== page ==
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Seems like they went with exposing descriptor sets too, but don't really explain why, just "you can't get around it",
Yeah, "we can't get around [exposing these as first class concepts]" is an interesting throw-away... I guess it's in the context of wanting to redesign as a "next gen" API.

I mentioned above a way to get the benefits of PSO's without making them first class -- a stateless API built around "draw items" is analogous to PSO's, but doesn't have to expose a PSO-like interface. You can expose a D3D11 or even D3D9 style interface to the draw-item compiler.

To implement a D3D11 style resource binding model, you can create a non-shader visible descriptor heap, and pre-create all your resource-view objects on it (similar to pre-creating D3D11 resource-view objects). Then at draw-submission time (or draw-item creation time), you can copy the sparse collection of views from that non-shader-visible heap into a contiguous table in a shader-visible heap. You manage those tables with a ring-buffer so that you can dynamically create them every frame. Doing it this way won't get you to full benefits of letting the user create static/reusable descriptor tables, but will still be faster than D3D11/GL :)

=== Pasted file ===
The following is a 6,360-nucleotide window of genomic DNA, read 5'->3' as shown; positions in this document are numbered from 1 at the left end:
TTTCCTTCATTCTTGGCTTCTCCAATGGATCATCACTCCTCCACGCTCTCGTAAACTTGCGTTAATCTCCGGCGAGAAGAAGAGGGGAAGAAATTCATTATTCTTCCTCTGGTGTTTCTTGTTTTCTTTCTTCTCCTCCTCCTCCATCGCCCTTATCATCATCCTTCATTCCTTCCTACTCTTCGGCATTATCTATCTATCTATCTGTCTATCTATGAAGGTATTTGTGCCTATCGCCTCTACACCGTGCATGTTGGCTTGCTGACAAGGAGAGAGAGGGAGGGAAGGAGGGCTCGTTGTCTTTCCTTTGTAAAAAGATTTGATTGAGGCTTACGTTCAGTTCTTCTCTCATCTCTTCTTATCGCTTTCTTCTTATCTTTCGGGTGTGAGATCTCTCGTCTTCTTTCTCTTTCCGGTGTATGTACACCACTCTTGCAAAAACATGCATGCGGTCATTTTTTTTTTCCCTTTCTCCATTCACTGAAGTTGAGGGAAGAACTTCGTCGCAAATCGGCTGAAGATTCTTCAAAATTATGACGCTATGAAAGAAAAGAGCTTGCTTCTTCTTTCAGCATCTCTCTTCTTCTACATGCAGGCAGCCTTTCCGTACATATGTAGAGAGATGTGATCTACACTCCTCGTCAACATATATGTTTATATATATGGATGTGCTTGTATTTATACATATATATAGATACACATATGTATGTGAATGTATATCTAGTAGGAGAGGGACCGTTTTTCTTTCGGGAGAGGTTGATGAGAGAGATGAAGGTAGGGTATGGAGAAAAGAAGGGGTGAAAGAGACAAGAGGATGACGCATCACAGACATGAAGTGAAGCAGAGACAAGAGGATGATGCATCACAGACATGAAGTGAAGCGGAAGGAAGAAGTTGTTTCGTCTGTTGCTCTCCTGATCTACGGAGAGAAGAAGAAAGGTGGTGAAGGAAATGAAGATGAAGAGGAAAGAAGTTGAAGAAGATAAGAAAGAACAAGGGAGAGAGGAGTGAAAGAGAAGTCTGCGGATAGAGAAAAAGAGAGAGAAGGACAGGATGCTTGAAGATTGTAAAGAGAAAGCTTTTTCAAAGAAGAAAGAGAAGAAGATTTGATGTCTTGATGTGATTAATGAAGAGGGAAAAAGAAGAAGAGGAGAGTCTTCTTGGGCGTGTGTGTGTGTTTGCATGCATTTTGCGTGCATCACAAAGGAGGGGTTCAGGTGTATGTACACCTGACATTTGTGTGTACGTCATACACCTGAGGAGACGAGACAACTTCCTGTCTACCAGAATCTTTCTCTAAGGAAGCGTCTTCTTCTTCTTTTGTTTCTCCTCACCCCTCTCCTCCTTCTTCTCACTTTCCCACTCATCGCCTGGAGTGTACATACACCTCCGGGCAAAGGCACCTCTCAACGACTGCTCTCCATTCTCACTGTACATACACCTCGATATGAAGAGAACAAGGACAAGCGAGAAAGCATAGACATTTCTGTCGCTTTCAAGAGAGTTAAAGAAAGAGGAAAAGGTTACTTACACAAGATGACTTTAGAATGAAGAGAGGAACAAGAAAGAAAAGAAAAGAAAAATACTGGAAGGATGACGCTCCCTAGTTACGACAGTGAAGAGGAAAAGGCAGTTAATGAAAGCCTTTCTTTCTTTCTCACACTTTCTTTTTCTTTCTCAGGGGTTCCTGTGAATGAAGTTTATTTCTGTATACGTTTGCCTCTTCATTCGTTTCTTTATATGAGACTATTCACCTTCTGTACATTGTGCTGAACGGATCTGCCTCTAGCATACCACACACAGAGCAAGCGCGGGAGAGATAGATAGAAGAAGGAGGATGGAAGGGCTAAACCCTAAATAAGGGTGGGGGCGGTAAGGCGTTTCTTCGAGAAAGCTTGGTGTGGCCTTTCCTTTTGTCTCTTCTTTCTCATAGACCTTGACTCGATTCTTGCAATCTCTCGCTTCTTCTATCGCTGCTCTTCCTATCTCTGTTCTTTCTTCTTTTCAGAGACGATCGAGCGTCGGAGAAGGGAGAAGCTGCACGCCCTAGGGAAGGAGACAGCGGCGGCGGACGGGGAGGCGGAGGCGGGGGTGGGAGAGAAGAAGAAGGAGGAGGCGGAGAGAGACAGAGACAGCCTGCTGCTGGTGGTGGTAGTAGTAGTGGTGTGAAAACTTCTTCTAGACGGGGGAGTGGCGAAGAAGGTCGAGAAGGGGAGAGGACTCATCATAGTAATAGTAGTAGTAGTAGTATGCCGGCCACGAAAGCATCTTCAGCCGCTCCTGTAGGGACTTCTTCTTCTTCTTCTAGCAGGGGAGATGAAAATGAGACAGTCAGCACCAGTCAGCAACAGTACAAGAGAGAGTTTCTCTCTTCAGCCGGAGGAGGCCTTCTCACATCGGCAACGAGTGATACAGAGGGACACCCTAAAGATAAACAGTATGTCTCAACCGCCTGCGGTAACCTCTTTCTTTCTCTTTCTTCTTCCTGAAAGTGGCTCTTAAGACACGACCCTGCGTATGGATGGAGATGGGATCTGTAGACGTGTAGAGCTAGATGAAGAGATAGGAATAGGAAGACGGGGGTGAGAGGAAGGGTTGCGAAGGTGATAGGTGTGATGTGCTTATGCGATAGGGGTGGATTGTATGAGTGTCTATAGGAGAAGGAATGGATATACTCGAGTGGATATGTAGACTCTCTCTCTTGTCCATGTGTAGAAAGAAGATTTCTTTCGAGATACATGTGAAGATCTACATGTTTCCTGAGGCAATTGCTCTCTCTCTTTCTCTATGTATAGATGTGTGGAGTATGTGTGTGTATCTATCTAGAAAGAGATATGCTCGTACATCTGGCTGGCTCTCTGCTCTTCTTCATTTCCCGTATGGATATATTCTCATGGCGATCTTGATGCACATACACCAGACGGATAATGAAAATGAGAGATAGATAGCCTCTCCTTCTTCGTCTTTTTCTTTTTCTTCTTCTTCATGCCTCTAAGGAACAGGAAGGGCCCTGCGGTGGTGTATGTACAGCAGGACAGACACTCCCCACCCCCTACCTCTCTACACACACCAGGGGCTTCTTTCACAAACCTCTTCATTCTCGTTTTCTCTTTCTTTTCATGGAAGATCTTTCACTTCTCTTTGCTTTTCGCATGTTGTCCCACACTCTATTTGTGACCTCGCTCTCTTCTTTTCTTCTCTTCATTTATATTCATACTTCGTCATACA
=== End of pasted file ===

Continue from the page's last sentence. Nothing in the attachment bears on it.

I actually support both -- my "resource lists" are a simpler abstraction than the entire descriptor model (which is quite low-level and exposes many tricky details, such as CPU<->GPU data synchronisation to its users...), and at creation time my users can specify whether they want an immutable one or a mutable one. Immutable ones can be mapped to pre-created/reusable descriptor tables, while mutable ones can use something closer to the D3D11 emulation system described above, where the tables are dynamically constructed at draw submission time.

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I wonder how hard to would be to just use Vulkan, and then make a Vulkan -> D3D12, or Vulkan -> D3D11, etc... implementation.  I wonder if anyone's working on that...

If your interface is well designed it would be trivial.  In the engines I've written it would require writing either a plugin or a new set of .h and .cpp files to implement the new API in wrappers and away you go.

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I wonder how hard to would be to just use Vulkan, and then make a Vulkan -> D3D12, or Vulkan -> D3D11, etc... implementation.  I wonder if anyone's working on that...

If your interface is well designed it would be trivial.  In the engines I've written it would require writing either a plugin or a new set of .h and .cpp files to implement the new API in wrappers and away you go.
I think he means emulating the Vulkan API as is, on top of other APIs.
Sure, it's possible, but performance would not be great. Real ports to each API are best for performance.

Looking into the future, implementing old APIs on top of Vulkan is totally feasible though, and would be a cheap way to port say, D3D11 games to a new platform.